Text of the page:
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Building the Tree of Knowledge - Exploring the Use Case for Educational Chatbots

March 23, 2018

With an increasing number of tech giants getting into the business of the smart home assistant, modern life is edging closer and closer to a sci-fi movie’s depiction of future home life.

“Hey Siri, add bananas to my shopping list.”

“Alexa, buy more deodorant.”

“Ok Google, set my alarm for 7 AM.”

Beneath the dazzling home control functionalities and fancy voice interactions lies the essence of a chatbot program, which maps human utterances to intents, and from intents reaches programs to carry out the intended tasks:

Utterance → intent → task procedures → output

This is the exact model of Amazon’s Alexa, and its outputs carry out hundreds of services: ticket booking, food ordering, hotel room reservation, and more.

Smart Assistants in Education

While the use case for an education industry chatbot may be slightly different, its primary purpose is to retrieve the knowledge required by the student— be it disambiguation of concepts, clarification of contexts, or fetching resources. Like home assistants, it too is only bound by one intent: information retrieval.

The assistant may solely depend on a single or a combination of several NLP (natural language processing) algorithms to handle the query, but without the proper structuring of data, NLP algorithms alone will only generate a fixed percentage of wrong outputs.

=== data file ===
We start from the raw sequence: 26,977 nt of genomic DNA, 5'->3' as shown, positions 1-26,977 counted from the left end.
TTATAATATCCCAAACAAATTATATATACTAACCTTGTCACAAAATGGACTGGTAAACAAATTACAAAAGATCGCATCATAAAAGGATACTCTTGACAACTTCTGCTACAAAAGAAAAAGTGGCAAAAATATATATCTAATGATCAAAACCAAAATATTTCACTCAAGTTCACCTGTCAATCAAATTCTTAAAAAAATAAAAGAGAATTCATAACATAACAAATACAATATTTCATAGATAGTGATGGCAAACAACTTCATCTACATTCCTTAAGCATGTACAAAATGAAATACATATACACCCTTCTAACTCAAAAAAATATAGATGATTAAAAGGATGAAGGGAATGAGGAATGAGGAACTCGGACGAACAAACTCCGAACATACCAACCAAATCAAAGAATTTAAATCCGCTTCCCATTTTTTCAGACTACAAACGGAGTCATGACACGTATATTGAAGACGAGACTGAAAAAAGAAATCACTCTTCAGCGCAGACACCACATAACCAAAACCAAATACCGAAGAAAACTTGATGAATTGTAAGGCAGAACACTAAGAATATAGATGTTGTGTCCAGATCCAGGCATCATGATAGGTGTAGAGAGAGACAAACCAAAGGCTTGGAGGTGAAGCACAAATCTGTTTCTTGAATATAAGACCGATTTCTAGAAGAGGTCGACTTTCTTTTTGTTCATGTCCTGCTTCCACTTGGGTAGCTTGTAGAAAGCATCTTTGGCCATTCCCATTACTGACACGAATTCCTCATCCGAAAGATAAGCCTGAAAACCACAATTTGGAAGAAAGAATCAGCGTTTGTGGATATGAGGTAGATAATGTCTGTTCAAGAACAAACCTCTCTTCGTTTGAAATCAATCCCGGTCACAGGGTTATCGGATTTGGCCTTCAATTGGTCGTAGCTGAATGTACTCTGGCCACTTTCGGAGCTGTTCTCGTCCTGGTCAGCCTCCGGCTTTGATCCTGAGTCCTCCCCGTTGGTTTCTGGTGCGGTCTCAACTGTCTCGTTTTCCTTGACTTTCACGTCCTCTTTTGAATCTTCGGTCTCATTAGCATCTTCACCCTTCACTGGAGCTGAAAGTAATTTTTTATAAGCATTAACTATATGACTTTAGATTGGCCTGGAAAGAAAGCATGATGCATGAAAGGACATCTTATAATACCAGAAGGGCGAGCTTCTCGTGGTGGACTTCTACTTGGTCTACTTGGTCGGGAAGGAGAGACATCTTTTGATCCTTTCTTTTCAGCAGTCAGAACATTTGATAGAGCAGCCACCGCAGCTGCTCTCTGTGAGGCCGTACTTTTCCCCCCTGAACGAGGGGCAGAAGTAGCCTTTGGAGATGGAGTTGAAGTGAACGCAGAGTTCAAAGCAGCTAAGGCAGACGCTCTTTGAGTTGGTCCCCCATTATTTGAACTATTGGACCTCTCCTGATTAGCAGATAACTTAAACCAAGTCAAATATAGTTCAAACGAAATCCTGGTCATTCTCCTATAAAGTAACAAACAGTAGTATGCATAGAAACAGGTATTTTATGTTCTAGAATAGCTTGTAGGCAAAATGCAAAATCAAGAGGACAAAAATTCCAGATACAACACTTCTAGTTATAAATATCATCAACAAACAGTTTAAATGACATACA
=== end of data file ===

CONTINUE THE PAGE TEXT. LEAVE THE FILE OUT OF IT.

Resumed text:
Sensible curation of data is essential for effective information retrieval. Data is organised as an index list for a search engine, but for a domain-specific knowledge base, information is adapted into a tree structure. There is a reason we use the phrase knowledge tree — the tree branches out as knowledge goes from general to specific, from low-resolution to high-definition.

The Tree of Knowledge

Knowledge points are put together as tree nodes, and the identification of the most relevant topic is simply a traversal of the tree, each step being guided by a particular filter function.

‍The transformation of Wikipedia’s knowledge base for “Anthropology” into a tree structure. Answering a query takes log(n) time in complexity.

Organising the data in a way that’s optimal for the intended task is essential to information retrieval. A tree structure will enable a fast and accurate query, which makes it an ideal way to structure a chatbot’s knowledge base.